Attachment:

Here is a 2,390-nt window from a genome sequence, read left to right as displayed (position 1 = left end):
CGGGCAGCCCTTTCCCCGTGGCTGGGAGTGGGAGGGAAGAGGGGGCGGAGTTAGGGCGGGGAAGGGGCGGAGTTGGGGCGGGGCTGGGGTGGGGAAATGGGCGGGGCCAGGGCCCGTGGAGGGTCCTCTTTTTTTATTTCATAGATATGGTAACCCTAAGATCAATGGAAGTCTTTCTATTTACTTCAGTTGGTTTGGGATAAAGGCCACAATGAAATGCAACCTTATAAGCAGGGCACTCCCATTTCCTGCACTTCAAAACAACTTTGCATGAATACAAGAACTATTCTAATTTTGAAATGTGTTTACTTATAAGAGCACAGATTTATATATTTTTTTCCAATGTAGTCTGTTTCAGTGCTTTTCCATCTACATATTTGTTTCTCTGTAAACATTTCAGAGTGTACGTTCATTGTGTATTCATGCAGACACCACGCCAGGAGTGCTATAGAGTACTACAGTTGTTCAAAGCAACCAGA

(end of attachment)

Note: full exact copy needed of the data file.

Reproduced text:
Here is a 2,390-nt window from a genome sequence, read left to right as displayed (position 1 = left end):
CGGGCAGCCCTTTCCCCGTGGCTGGGAGTGGGAGGGAAGAGGGGGCGGAGTTAGGGCGGGGAAGGGGCGGAGTTGGGGCGGGGCTGGGGTGGGGAAATGGGCGGGGCCAGGGCCCGTGGAGGGTCCTCTTTTTTTATTTCATAGATATGGTAACCCTAAGATCAATGGAAGTCTTTCTATTTACTTCAGTTGGTTTGGGATAAAGGCCACAATGAAATGCAACCTTATAAGCAGGGCACTCCCATTTCCTGCACTTCAAAACAACTTTGCATGAATACAAGAACTATTCTAATTTTGAAATGTGTTTACTTATAAGAGCACAGATTTATATATTTTTTTCCAATGTAGTCTGTTTCAGTGCTTTTCCATCTACATATTTGTTTCTCTGTAAACATTTCAGAGTGTACGTTCATTGTGTATTCATGCAGACACCACGCCAGGAGTGCTATAGAGTACTACAGTTGTTCAAAGCAACCAGA